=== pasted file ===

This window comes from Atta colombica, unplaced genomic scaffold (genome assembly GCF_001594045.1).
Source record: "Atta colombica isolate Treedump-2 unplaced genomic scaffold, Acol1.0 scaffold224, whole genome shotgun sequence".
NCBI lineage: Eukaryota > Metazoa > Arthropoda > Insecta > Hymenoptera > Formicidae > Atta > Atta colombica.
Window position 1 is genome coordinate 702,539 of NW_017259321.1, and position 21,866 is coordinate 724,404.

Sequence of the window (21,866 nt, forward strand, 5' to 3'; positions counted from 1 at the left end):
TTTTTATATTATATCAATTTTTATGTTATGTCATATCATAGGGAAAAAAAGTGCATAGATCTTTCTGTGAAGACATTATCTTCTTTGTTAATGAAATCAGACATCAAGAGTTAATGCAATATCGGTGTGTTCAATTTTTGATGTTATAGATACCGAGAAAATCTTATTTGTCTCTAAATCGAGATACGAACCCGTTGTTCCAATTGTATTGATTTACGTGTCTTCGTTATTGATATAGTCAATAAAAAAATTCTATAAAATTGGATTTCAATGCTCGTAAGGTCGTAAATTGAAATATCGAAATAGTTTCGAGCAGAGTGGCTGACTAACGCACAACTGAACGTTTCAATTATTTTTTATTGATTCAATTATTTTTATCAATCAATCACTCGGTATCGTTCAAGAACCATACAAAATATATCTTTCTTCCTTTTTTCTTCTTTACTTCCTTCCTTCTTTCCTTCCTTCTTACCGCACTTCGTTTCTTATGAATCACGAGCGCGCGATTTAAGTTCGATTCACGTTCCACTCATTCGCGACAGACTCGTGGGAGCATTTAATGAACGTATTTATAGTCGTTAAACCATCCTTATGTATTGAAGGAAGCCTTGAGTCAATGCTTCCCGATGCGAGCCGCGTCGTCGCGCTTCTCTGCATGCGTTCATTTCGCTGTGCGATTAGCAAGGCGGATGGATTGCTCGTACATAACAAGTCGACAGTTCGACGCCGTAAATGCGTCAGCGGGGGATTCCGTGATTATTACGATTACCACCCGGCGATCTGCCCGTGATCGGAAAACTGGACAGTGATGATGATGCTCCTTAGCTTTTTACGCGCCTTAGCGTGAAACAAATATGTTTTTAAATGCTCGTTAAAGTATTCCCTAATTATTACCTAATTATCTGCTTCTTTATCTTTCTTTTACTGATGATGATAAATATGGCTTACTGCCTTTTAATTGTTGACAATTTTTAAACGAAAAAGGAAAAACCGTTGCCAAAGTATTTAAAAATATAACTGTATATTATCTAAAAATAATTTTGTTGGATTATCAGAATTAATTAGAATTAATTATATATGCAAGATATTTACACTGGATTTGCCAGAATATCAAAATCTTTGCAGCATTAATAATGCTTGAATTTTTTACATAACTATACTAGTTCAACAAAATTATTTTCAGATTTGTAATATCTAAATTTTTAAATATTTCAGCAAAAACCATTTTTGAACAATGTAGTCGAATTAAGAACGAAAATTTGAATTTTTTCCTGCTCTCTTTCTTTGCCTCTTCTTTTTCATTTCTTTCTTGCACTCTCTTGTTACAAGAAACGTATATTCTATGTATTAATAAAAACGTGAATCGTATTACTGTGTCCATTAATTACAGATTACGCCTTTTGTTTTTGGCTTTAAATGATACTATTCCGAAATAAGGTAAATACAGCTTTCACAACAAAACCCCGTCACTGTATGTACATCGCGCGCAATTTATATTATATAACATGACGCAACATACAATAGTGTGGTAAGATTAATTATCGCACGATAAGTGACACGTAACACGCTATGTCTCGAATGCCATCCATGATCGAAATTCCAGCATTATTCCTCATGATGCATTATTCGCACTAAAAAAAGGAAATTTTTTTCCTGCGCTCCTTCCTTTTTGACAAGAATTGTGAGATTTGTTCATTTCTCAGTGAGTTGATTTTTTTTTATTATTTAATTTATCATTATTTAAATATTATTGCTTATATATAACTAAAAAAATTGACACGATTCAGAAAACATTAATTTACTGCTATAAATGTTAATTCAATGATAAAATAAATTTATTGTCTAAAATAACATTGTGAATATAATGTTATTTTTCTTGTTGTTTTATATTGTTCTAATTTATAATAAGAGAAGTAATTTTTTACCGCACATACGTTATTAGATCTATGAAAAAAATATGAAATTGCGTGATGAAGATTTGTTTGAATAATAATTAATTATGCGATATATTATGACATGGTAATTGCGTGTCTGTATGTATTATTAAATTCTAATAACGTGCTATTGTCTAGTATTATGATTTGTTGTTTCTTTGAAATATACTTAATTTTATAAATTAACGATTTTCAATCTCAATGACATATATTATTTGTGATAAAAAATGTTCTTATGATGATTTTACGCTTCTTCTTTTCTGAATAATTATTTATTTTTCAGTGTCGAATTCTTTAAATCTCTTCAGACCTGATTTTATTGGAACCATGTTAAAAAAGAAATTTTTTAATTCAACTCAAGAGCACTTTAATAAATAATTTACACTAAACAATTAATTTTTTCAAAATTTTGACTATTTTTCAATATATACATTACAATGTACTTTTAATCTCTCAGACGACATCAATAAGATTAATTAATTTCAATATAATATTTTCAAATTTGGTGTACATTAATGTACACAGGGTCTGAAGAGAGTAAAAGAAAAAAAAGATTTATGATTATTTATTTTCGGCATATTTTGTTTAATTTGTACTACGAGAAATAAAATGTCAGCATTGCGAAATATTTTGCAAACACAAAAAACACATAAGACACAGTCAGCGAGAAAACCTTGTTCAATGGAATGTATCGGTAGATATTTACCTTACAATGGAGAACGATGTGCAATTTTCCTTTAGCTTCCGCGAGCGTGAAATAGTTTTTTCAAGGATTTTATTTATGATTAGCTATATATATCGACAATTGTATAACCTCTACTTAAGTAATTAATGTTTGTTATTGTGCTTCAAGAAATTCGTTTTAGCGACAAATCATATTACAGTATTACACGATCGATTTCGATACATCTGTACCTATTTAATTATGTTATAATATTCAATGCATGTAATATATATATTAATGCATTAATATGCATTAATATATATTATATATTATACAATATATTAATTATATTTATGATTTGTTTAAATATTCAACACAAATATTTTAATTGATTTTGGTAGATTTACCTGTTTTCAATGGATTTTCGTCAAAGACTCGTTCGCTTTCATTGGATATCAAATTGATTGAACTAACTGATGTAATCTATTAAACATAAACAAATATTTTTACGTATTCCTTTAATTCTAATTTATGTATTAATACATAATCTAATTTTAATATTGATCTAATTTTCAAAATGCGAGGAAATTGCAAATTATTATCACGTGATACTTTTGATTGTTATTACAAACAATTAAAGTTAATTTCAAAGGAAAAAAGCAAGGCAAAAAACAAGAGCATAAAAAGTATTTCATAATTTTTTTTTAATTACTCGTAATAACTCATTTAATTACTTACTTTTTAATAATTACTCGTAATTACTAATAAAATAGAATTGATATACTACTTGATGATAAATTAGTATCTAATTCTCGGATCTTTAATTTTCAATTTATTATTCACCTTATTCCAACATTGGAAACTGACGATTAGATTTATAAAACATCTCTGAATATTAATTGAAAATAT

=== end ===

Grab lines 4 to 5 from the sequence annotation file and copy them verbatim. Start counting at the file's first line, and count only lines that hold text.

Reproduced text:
Window position 1 is genome coordinate 702,539 of NW_017259321.1, and position 21,866 is coordinate 724,404.

Sequence of the window (21,866 nt, forward strand, 5' to 3'; positions counted from 1 at the left end):